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But when we examine the relationship between agriculture and water quality, we find an improvement in the relationship over time. In other words, the downstream impact was better in 2011 than in 1991 for a given level of agriculture in a catchment. During this period, the intensity of agriculture declined, while we have seen an increase in the density of septic tanks with the increase in rural populations.
What has driven this improvement? For over 20 years, there has been a strong push for farmers to farm in a more environmentally sustainable fashion. Agri-environment programmes have incentivised farmers to implement changes, while regulations such as the EU Nitrates Directive have imposed legally binding constraints in relation to animal numbers and fertiliser use.
In addition, subsidy payments to farmers are conditional on compliance with the Nitrates Directive, while tax incentives were also provided for farmers to improve manure storage facilities. However, in recent years agricultural intensity has reversed again, due to the government strategy to increase agri-food production (Food Wise 2025) and the removal of restrictions on dairy cow numbers in 2015.
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In order to study these processes to improve agricultural practices, Teagasc funded by the Department of Agriculture, Food & the Marine has established a large research programme in agricultural water catchments in which sensors monitor the source of nutrients in water bodies and track these nutrients through to ground water and surface water bodies. The Agricultural Catchments project also monitors agricultural activity and localised weather events.
The main finding is that hydrological and weather conditions can have a greater impact on water quality than the level of intensity of agricultural activity. Thus in some areas where hydrological conditions are such that nutrients reach water sources quickly, water quality is worse than in areas that have "better" hydrological conditions with more intensive agriculture. Similarly, extreme weather events are associated with higher run-off and can worsen the situation.
However, the increasing global population and consequent demand for greater food production mean that we need to balance agricultural intensification with maintaining soil fertility and maintaining or improving water quality. This is a complex scientific challenge, which is made more complex and politically challenging by differences in soil and weather conditions across the country, which increase the risk to water quality and may restrict farm management options. In response, farmers are becoming more conscious of optimising the use and timing of application of nutrients. Current agri-environment policies compensate farmers for mitigation measures in specific risk areas. Future measures might compensate in a more nuanced fashion according to the level of risk at particular points in time.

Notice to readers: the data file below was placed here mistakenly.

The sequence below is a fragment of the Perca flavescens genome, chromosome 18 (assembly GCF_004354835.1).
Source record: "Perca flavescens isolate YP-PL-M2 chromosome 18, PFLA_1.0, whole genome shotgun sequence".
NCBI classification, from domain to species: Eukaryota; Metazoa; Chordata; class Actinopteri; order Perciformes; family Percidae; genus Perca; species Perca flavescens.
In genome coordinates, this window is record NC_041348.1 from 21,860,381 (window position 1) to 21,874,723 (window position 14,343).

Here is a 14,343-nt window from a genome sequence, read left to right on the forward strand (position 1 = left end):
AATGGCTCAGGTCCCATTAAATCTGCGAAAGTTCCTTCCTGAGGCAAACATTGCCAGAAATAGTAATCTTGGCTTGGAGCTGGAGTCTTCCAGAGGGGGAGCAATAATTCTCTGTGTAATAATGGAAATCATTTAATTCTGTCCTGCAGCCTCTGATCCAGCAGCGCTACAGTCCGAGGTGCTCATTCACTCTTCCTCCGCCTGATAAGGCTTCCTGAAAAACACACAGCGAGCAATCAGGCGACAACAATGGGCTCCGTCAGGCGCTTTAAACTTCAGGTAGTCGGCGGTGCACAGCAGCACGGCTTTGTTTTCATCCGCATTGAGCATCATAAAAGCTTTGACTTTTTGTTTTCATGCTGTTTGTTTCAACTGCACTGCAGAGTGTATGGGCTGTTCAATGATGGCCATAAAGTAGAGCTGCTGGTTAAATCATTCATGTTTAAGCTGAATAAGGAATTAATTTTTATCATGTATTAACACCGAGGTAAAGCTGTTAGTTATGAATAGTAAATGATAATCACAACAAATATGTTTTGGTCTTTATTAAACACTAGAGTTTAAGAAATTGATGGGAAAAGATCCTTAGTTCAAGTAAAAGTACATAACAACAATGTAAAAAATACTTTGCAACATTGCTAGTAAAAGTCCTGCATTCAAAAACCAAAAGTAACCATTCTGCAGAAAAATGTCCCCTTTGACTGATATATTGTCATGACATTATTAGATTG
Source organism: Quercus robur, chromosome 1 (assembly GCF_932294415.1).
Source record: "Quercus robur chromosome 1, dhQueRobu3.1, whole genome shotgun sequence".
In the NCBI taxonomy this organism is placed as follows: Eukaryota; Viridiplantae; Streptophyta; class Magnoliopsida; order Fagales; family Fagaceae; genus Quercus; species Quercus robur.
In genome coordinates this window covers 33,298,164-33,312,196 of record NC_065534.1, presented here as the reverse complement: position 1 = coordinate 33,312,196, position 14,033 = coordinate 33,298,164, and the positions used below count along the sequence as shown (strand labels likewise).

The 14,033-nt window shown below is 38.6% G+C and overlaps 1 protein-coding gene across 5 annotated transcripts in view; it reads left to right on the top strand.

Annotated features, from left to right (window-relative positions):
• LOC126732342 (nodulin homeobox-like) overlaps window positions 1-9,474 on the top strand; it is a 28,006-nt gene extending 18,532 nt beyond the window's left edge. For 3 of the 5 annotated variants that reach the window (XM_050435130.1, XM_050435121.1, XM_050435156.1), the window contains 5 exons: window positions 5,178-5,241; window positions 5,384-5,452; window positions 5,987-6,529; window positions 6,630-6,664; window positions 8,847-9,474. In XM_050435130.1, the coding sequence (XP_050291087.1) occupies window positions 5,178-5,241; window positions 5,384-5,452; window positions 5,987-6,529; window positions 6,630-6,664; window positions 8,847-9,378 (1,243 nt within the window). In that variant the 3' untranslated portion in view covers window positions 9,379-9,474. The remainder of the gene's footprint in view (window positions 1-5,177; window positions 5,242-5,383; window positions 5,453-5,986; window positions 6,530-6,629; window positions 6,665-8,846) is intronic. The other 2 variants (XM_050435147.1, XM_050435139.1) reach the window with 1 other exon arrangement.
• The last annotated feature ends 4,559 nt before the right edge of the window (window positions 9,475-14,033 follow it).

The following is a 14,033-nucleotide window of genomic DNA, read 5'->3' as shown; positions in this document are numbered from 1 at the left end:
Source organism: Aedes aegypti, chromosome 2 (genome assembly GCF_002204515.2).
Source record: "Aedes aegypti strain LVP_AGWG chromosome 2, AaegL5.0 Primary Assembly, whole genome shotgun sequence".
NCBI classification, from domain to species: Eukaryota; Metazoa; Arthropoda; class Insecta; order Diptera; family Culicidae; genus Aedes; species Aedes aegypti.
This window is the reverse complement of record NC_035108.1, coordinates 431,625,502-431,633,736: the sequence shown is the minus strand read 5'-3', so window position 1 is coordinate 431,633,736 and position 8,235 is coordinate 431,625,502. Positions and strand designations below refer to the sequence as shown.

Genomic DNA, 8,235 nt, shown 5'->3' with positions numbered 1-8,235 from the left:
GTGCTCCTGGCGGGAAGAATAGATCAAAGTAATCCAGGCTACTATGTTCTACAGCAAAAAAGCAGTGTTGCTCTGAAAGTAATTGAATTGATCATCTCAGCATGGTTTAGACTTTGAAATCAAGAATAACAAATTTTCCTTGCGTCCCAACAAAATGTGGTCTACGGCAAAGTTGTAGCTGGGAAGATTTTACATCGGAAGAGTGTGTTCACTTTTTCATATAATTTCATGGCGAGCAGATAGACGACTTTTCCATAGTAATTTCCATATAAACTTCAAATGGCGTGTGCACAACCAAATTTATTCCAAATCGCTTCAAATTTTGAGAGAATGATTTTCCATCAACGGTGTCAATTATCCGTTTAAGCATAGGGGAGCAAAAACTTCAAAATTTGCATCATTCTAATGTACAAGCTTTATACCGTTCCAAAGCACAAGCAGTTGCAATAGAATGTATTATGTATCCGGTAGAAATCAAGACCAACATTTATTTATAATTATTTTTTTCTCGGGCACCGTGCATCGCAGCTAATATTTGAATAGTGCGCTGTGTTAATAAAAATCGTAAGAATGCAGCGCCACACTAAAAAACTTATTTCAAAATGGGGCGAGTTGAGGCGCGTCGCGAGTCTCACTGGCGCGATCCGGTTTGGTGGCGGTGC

The agri-food sector as a whole may need to change to bring water quality protection up the priorities list
While technical solutions exist, one of the biggest challenges in achieving environmental objectives is behavioural. The appropriate use of fertilisers is a win-win for farmers (as it can save money if expensive chemical fertilisers are not needed) and for the environment (as the risk of loss of nutrients to water is reduced).
However, farmers need to understand the soil fertility and nutrient balance on their farms to enable them to adopt a right measure in the right place at the right time approach. Farmers also need a better understanding of the level of risk of loss of nutrients that applies to their farm and how this can be reduced. The science provides the scientific approach but the challenge lies in getting widespread adoption of these approaches.
But it is not merely about getting farmers to change behaviour. The agri-food sector as a whole may need to change to bring water quality protection up the priorities list. Farmers’ management practices are influenced by agricultural advisors, by marketing and sustainability initiatives and by the regulatory and Common Agricultural policy environment in which they operate.
Teagasc, NUI Galway and UCD are bringing together a multi-disciplinary team of environmental scientists, social scientists and psychologists under the WaterMARKE umbrella to examine behavioural drivers from policy level to farm level. This has been done in conjunction with the National Rural Network, the Local Authority Waters & Communities Office (LAWCO) and the Agricultural Sustainability and Support Advisory Programme (ASSAP). WaterMARKE is funded by the EPA and Department of Agriculture to co-design and implement new policy instruments and levers to improve water quality.
Dr Mary Ryan is a Research Officer with the Rural Economy and Development Programme at Teagasc. Professor Cathal O’Donoghue is Dean of the College of Arts, Social Sciences and Celtic Studies at NUI Galway
The views expressed here are those of the author and do not represent or reflect the views of RTÉ